15 Interesting facts about the Leaning Tower of Pisa
The Bell Tower 1173-1372
A fascinating building for me to see in Italy was the Leaning Tower of Pisa. How can it lean as it does and still keep standing after hundreds of years since its construction? The squishy, soft earth hardened around it and has kept it up, but leaning, since the late 1100's when construction began.
It is a beautiful bell tower and observation tower when one climbs to the top. I wouldn't know about that though, because I only made it to about the third floor and I became so dizzy and nauseated, I couldn't continue to the top. This happened because of the angle it leans at. I get motion sickness and vertigo very easily and the Leaning Tower of Pisa set this off in me. If you can climb to the top of this leaning tower you are of stronger constitution than I am.
I have been told the view from the top of Pisa and the surrounding area is quite beautiful. I wouldn't know. If or when you visit this tower, I hope you make it to the top. Good Luck! or as they say in Italian, Buona Fortuna!
1. The Leaning Tower of Pisa is a campanile or a freestanding bell tower located behind the cathedral in the city of Pisa, region of Tuscany in Italy.
2. The height of the tower is 55.86 meters (183 ft.) on the low side and 56.70 meters (186 ft) on the high side, and it has seven floors and an observation deck at the top.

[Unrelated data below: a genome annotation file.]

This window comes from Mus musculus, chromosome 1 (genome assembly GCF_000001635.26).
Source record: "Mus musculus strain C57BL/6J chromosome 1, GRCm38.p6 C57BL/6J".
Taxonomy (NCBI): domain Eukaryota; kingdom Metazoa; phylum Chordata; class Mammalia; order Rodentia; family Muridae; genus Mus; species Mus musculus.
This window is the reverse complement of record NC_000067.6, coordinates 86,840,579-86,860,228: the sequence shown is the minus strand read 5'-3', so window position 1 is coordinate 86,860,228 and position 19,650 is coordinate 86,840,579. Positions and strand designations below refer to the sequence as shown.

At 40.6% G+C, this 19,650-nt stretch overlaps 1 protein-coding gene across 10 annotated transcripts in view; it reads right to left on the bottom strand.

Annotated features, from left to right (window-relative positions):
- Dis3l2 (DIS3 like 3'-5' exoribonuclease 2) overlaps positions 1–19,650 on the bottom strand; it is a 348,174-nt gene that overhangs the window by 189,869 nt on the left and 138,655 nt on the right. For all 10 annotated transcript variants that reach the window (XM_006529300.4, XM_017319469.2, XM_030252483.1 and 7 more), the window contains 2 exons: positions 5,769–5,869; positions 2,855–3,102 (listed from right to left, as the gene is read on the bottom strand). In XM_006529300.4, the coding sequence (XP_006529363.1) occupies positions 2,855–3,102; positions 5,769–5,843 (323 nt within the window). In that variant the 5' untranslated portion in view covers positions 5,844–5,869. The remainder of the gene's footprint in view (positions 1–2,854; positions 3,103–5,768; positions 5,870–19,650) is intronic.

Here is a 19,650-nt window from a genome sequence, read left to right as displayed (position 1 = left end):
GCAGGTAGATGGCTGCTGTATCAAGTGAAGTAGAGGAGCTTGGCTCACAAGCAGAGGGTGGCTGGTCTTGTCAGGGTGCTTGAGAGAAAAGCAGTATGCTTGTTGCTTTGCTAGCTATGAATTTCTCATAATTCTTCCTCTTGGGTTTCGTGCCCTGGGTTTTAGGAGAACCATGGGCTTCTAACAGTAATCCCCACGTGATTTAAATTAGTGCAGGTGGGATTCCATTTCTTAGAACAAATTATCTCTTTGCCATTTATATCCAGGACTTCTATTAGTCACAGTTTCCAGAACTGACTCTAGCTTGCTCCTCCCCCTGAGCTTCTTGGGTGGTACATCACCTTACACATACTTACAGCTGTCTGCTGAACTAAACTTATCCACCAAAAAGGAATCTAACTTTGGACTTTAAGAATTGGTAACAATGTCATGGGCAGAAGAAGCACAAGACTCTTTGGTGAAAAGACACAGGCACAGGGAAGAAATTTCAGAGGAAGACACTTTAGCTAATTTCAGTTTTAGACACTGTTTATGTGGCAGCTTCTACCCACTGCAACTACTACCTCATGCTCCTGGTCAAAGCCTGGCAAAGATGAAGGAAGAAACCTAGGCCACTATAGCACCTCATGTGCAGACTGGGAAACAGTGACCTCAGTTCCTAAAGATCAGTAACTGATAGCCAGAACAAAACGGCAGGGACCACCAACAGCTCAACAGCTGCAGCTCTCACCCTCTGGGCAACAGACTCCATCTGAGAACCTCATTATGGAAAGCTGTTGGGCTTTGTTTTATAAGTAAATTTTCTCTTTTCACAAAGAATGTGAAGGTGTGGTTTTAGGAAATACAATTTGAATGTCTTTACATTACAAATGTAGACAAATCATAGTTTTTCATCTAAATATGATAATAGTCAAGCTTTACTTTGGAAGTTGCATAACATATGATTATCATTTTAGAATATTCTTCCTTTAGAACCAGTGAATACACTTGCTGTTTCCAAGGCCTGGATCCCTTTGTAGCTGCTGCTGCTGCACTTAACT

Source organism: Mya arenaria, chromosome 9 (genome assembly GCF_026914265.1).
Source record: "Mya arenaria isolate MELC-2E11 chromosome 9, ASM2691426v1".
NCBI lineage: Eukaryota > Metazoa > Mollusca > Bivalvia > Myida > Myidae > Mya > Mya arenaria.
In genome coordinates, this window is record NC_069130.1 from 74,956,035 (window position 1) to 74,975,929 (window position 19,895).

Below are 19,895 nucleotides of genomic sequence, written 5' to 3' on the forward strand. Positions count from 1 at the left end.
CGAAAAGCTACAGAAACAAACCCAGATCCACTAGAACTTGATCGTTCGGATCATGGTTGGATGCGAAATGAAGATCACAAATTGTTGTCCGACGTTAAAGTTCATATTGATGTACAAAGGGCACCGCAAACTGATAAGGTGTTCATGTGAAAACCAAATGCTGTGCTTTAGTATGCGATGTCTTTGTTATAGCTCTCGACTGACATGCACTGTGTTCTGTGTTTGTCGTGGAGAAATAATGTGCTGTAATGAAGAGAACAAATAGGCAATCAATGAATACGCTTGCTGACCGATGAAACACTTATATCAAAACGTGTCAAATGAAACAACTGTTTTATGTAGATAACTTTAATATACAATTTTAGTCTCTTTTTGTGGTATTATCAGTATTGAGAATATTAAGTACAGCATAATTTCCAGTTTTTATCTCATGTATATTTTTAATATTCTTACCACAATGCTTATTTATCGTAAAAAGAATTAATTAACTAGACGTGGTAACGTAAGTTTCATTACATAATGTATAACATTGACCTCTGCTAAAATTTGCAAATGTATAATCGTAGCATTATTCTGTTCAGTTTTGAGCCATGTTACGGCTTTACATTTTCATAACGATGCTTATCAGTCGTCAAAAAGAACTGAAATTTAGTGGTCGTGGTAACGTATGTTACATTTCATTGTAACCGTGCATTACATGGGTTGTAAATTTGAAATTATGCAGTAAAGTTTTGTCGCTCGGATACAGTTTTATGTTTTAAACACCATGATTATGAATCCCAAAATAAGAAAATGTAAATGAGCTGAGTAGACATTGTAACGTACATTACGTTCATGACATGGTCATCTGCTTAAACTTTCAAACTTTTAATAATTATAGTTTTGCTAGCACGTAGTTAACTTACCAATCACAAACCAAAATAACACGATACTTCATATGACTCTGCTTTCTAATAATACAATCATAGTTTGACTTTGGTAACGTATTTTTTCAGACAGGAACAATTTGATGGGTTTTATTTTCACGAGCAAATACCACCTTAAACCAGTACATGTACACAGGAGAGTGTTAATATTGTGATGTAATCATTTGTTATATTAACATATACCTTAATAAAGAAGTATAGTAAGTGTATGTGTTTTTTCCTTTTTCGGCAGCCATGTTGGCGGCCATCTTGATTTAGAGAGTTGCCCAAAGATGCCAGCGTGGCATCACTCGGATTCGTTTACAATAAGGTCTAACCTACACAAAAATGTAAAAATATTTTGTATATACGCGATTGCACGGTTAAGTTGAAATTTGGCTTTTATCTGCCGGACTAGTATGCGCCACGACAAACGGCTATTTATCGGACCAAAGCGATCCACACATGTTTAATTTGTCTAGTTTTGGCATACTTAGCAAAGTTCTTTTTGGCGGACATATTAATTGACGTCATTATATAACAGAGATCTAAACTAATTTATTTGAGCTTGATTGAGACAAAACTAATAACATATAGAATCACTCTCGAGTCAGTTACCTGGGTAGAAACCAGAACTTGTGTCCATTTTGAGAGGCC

3. It weights approximately 14,500 metric tons (16,000 short tons)
4. The architect is credited as being Bonanno Pisano and he laid the foundation of the tower in August 1173.
5. Unfortunately, the three meter foundation was flawed from the beginning because it was laid in weak, unstable subsoil. The tilt began during construction because the ground was too soft on one side to properly support the weight of the tower.
6, The tilt of the tower increased over time before it was completed. And, it gradually increased until the tower was stabilized and the tilt partially corrected in the 20th and 21st centuries.
7. The tower has a total of 296 steps to the top and the seventh floor has two fewer steps on the north side facing staircase because of the tilt.
8. Before restoration in the 1990s and 2000s the tower leaned at a 5.5 degree angle.
9. Today the tower leans at approximately 3.99 degrees. The top of the tower is displaced horizontally 3.1 meters (12 ft 10 in) from where it should be if the structure were perfectly vertical.
10. Construction took place over three phases and 344 years. It is constructed of marble and the ground floor is a blind arcade with engaged columns with classical Corinthian capitals. Each phase of construction was interrupted by wars in which the city-state of Pisa was involved.
11. The second phase of construction continued in 1272. The architect now was Giovani di Simone, also architect of the Campasanto. He built the upper floors with one side taller than the other. Therefore, the tower is actually curved.
12. The third phase of construction continued in 1319. The seventh floor was built by architect Tommaso di Andrea Pisano. He brought together the Gothic elements of the bell-chamber with the Romanesque style of the tower.
13. There are seven bells in the tower. Each bell is one note of the musical major scale.
14. The bell chamber was constructed and added in 1372.
15. The home page for the Leaning Tower of Pisa is: http://www.opapisa.it/en/home-page.html
Copyright 2013 Suzannah Wolf Walker all rights reserved